on listening and the hard-core
There’s a boy a few tables over from me outside this coffee shop. He has the bangs and a studded belt, and he wears it all dark and heavy. He feels different. He nods his head to the bothered music.
He smokes like an old man, the cigarette carefully lipped, puffing. His feet prop crossed on the table. He leans way back, waiting. His chain touches the ground.
And now up walks his Grandma. She knows I watch. He raises and effortlessly flicks the plume to the gravel. She wears panty hose under her elastic pants and sandals with velcro. She’s a foot-tapper. He leans forward. His hands hold his knees, and he talks so gently. She’s listening. He’s explaining. She’s laughing. She’s laughing a real laugh.
And she loves him so good. They stand and embrace. She doesn’t trace the outline of his face with her eyes. She doesn’t stare another hole in his ear. She is just happy to know him. He smiles because of her at goodbye.
I remember walking down Dickson Street long enough after my salvation that it surprised me when I heard the bass line to a Nine Inch Nail song and recalled every single word. I couldn’t get it out of my head for days afterward. It spoke to me of the power of music and how it serves the memory and the heart.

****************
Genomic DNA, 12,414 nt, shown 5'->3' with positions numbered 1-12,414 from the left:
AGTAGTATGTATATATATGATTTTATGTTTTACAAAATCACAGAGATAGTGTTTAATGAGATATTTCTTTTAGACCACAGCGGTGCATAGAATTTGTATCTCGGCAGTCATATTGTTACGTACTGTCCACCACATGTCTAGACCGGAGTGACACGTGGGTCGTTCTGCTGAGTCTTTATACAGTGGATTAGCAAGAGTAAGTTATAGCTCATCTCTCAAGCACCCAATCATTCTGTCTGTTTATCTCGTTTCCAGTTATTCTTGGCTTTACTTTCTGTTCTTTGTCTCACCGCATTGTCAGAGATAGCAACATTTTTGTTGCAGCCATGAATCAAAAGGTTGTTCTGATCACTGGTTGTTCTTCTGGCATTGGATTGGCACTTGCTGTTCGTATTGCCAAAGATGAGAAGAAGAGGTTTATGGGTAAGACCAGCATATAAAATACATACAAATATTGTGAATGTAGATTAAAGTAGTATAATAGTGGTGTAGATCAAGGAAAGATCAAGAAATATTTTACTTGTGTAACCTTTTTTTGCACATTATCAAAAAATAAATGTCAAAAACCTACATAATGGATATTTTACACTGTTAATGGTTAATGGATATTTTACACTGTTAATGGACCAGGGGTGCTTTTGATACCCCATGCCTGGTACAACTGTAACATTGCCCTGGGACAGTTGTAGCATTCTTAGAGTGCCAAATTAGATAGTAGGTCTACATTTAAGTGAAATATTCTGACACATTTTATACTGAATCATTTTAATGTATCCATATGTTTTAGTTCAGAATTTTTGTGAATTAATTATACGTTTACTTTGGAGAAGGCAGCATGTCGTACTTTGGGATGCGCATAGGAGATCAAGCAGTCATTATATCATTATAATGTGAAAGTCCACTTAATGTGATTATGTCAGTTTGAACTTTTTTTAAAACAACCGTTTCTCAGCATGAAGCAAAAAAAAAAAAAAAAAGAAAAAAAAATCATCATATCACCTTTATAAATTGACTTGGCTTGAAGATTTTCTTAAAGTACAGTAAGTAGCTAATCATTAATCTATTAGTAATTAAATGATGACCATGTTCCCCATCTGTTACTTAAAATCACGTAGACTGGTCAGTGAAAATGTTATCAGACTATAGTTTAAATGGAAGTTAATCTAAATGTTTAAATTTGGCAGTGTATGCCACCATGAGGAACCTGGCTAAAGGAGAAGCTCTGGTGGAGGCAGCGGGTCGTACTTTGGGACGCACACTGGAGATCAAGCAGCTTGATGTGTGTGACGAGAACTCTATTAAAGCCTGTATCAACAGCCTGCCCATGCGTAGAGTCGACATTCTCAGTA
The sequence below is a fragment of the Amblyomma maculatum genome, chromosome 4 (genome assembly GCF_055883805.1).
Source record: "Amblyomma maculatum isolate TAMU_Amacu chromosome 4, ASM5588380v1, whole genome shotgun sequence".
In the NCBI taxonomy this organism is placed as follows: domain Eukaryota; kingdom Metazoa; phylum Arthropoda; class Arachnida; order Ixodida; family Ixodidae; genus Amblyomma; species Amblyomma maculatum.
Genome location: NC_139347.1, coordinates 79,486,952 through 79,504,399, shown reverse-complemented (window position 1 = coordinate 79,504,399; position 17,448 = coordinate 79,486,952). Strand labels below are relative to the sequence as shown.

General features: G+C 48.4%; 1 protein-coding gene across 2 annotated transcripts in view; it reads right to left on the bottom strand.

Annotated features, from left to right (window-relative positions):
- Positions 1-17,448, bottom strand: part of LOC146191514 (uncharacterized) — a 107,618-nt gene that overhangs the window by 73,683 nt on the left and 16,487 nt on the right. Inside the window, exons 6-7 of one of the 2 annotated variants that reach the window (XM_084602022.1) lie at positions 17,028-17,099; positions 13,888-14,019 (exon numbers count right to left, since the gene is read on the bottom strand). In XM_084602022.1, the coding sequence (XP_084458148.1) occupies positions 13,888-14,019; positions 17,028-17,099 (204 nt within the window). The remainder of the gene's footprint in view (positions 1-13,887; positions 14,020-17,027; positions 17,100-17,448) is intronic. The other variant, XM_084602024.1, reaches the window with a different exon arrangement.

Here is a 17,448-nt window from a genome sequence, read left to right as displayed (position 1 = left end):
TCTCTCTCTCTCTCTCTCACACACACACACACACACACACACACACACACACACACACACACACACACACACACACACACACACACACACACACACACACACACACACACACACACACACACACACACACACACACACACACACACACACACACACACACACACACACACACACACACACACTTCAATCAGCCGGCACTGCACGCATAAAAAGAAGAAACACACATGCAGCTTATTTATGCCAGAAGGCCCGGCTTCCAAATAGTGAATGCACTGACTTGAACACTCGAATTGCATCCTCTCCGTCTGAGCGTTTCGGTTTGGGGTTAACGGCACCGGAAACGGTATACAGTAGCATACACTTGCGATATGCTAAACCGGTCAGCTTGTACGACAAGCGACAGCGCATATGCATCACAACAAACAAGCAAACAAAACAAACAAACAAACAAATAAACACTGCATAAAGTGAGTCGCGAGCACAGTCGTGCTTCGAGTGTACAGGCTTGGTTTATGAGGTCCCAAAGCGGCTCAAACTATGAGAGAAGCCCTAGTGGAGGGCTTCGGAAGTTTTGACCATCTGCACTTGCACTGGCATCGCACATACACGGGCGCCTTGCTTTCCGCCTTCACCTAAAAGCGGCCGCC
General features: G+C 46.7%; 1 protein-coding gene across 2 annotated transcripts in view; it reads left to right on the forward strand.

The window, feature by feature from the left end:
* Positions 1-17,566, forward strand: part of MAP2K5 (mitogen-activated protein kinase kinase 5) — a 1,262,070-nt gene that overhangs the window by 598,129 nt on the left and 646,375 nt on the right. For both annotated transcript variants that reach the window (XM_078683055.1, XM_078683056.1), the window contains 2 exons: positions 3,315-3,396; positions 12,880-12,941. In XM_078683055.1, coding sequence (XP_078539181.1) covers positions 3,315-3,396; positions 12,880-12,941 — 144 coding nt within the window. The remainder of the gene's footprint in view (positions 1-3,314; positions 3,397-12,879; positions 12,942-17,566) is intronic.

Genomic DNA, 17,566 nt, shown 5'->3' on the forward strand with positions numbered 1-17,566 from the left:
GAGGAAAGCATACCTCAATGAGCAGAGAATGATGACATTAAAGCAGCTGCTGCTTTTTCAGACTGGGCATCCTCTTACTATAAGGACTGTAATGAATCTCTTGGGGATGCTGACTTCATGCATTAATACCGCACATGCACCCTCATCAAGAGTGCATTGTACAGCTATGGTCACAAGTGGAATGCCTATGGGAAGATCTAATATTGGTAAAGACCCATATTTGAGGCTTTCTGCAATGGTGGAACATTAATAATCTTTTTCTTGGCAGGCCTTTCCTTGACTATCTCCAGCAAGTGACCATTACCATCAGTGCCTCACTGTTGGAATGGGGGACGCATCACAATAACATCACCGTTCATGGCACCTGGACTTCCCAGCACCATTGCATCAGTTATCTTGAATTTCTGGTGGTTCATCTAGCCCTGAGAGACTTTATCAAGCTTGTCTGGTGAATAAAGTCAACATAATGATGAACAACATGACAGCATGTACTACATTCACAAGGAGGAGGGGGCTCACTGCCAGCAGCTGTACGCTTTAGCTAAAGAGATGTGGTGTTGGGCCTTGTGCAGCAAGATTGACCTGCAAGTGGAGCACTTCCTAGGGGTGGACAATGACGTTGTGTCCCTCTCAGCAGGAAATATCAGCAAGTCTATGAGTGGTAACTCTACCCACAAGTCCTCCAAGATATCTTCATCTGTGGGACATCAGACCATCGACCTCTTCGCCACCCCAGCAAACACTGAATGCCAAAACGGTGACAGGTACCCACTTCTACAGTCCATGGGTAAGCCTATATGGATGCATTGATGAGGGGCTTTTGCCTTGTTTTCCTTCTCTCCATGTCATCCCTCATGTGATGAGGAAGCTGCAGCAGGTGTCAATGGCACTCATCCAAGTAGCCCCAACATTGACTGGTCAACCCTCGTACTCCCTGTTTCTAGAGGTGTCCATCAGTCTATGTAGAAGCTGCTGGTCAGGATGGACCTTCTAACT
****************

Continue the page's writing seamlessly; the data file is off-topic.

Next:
I knew our first year of marriage, when we were youth ministers, the power of dark music and of claiming an identity with my clothes. We made rules back then to keep our kids safe. We taught how wrong it was to give your mind to anything other than “the Word of God.”
And there was a boy, with long black hair, and he had two TOOL t-shirts he rotated. The butt of his pants stayed between his knees, and we chastised him, implored him to live right, to think better of himself, to identify with Christ. We begged.
And only once did he try to explain about the music and no one understanding and the parents and the pain. We weren’t listening. We thought he disrespected.
And almost ten years later, after more life, after seeing more lowness of our own humanity, we drive home from Louisiana and listen to a station that reminds us of high school. After a gorgeous run of the bass and the drums kick in, and my heart starts racing, and I enter the music, I remember how good it is to hear the order – even in the chaos. Maynard’s voice is God-made.
Had I listened to him for just a minute, what would have come of God’s love in that boy? What would have come of it in me?